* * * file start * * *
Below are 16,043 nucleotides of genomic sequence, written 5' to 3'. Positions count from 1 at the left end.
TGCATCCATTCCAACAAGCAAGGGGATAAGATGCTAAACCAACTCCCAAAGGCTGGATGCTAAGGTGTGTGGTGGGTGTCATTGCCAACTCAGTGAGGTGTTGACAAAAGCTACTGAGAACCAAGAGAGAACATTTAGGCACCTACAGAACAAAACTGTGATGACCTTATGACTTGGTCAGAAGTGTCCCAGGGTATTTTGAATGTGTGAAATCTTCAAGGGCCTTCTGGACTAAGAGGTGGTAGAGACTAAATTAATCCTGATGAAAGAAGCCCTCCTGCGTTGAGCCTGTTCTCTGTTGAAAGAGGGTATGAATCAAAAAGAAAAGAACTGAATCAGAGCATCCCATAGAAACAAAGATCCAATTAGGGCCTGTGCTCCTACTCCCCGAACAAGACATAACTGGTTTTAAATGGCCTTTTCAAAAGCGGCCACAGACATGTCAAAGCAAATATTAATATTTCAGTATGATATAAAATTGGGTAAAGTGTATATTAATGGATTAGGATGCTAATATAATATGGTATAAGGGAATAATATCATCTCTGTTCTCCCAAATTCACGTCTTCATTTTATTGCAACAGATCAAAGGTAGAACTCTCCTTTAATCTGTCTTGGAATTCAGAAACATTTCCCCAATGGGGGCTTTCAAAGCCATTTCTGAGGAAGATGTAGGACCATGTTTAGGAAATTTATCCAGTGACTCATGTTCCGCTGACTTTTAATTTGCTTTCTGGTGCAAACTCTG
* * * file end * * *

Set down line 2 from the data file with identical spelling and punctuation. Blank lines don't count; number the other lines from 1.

TGCATCCATTCCAACAAGCAAGGGGATAAGATGCTAAACCAACTCCCAAAGGCTGGATGCTAAGGTGTGTGGTGGGTGTCATTGCCAACTCAGTGAGGTGTTGACAAAAGCTACTGAGAACCAAGAGAGAACATTTAGGCACCTACAGAACAAAACTGTGATGACCTTATGACTTGGTCAGAAGTGTCCCAGGGTATTTTGAATGTGTGAAATCTTCAAGGGCCTTCTGGACTAAGAGGTGGTAGAGACTAAATTAATCCTGATGAAAGAAGCCCTCCTGCGTTGAGCCTGTTCTCTGTTGAAAGAGGGTATGAATCAAAAAGAAAAGAACTGAATCAGAGCATCCCATAGAAACAAAGATCCAATTAGGGCCTGTGCTCCTACTCCCCGAACAAGACATAACTGGTTTTAAATGGCCTTTTCAAAAGCGGCCACAGACATGTCAAAGCAAATATTAATATTTCAGTATGATATAAAATTGGGTAAAGTGTATATTAATGGATTAGGATGCTAATATAATATGGTATAAGGGAATAATATCATCTCTGTTCTCCCAAATTCACGTCTTCATTTTATTGCAACAGATCAAAGGTAGAACTCTCCTTTAATCTGTCTTGGAATTCAGAAACATTTCCCCAATGGGGGCTTTCAAAGCCATTTCTGAGGAAGATGTAGGACCATGTTTAGGAAATTTATCCAGTGACTCATGTTCCGCTGACTTTTAATTTGCTTTCTGGTGCAAACTCTG